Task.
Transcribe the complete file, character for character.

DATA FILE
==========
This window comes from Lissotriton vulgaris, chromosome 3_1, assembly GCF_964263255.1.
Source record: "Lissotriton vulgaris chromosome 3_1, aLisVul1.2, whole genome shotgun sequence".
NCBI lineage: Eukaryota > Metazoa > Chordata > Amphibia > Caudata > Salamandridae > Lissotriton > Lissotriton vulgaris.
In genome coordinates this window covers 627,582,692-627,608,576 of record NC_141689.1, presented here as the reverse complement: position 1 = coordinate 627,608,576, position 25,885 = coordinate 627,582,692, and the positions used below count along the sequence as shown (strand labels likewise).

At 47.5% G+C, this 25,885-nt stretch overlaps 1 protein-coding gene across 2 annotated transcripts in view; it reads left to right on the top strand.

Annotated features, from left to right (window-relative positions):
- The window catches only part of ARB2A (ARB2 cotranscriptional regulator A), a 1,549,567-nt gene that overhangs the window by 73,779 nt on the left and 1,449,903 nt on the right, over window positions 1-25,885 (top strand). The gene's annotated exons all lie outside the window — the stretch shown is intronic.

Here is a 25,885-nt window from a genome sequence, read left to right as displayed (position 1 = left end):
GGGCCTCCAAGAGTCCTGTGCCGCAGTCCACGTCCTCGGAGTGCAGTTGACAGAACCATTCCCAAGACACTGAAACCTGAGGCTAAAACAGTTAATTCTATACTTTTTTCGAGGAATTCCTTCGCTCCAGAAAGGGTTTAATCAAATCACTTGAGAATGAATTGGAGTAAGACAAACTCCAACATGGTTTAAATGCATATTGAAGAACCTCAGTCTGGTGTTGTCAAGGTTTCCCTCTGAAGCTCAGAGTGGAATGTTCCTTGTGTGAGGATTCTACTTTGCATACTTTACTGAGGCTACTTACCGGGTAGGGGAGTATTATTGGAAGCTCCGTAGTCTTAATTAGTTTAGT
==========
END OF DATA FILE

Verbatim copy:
This window comes from Lissotriton vulgaris, chromosome 3_1, assembly GCF_964263255.1.
Source record: "Lissotriton vulgaris chromosome 3_1, aLisVul1.2, whole genome shotgun sequence".
NCBI lineage: Eukaryota > Metazoa > Chordata > Amphibia > Caudata > Salamandridae > Lissotriton > Lissotriton vulgaris.
In genome coordinates this window covers 627,582,692-627,608,576 of record NC_141689.1, presented here as the reverse complement: position 1 = coordinate 627,608,576, position 25,885 = coordinate 627,582,692, and the positions used below count along the sequence as shown (strand labels likewise).

At 47.5% G+C, this 25,885-nt stretch overlaps 1 protein-coding gene across 2 annotated transcripts in view; it reads left to right on the top strand.

Annotated features, from left to right (window-relative positions):
- The window catches only part of ARB2A (ARB2 cotranscriptional regulator A), a 1,549,567-nt gene that overhangs the window by 73,779 nt on the left and 1,449,903 nt on the right, over window positions 1-25,885 (top strand). The gene's annotated exons all lie outside the window — the stretch shown is intronic.

Here is a 25,885-nt window from a genome sequence, read left to right as displayed (position 1 = left end):
GGGCCTCCAAGAGTCCTGTGCCGCAGTCCACGTCCTCGGAGTGCAGTTGACAGAACCATTCCCAAGACACTGAAACCTGAGGCTAAAACAGTTAATTCTATACTTTTTTCGAGGAATTCCTTCGCTCCAGAAAGGGTTTAATCAAATCACTTGAGAATGAATTGGAGTAAGACAAACTCCAACATGGTTTAAATGCATATTGAAGAACCTCAGTCTGGTGTTGTCAAGGTTTCCCTCTGAAGCTCAGAGTGGAATGTTCCTTGTGTGAGGATTCTACTTTGCATACTTTACTGAGGCTACTTACCGGGTAGGGGAGTATTATTGGAAGCTCCGTAGTCTTAATTAGTTTAGT